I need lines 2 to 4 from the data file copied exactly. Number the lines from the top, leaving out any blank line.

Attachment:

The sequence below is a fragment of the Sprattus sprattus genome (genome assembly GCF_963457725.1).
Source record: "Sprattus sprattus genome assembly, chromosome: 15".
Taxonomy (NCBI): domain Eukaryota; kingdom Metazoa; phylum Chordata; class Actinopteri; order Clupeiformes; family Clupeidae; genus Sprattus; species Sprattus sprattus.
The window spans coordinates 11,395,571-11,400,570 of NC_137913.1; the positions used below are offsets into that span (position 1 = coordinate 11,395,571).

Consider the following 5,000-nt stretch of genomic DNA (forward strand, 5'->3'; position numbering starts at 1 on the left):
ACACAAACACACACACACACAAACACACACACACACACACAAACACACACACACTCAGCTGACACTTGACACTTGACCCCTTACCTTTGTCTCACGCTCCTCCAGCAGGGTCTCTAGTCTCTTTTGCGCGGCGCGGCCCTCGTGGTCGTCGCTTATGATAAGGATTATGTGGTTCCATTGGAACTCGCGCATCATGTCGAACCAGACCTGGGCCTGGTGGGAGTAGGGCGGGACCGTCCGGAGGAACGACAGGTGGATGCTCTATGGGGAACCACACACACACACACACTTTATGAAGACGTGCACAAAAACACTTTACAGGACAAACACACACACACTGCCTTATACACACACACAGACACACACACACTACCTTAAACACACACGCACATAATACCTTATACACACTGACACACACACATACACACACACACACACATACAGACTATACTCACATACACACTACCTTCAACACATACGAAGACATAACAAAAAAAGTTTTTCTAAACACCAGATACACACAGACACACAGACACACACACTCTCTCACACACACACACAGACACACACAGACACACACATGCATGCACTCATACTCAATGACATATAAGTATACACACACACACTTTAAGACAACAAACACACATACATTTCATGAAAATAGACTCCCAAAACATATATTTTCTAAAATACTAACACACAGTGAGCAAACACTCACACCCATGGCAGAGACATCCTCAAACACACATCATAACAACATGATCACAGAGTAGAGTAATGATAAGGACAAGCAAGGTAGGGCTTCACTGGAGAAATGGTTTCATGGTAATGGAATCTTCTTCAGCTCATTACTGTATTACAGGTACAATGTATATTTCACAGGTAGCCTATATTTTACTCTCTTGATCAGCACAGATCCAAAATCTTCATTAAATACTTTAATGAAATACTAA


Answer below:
Source record: "Sprattus sprattus genome assembly, chromosome: 15".
Taxonomy (NCBI): domain Eukaryota; kingdom Metazoa; phylum Chordata; class Actinopteri; order Clupeiformes; family Clupeidae; genus Sprattus; species Sprattus sprattus.
The window spans coordinates 11,395,571-11,400,570 of NC_137913.1; the positions used below are offsets into that span (position 1 = coordinate 11,395,571).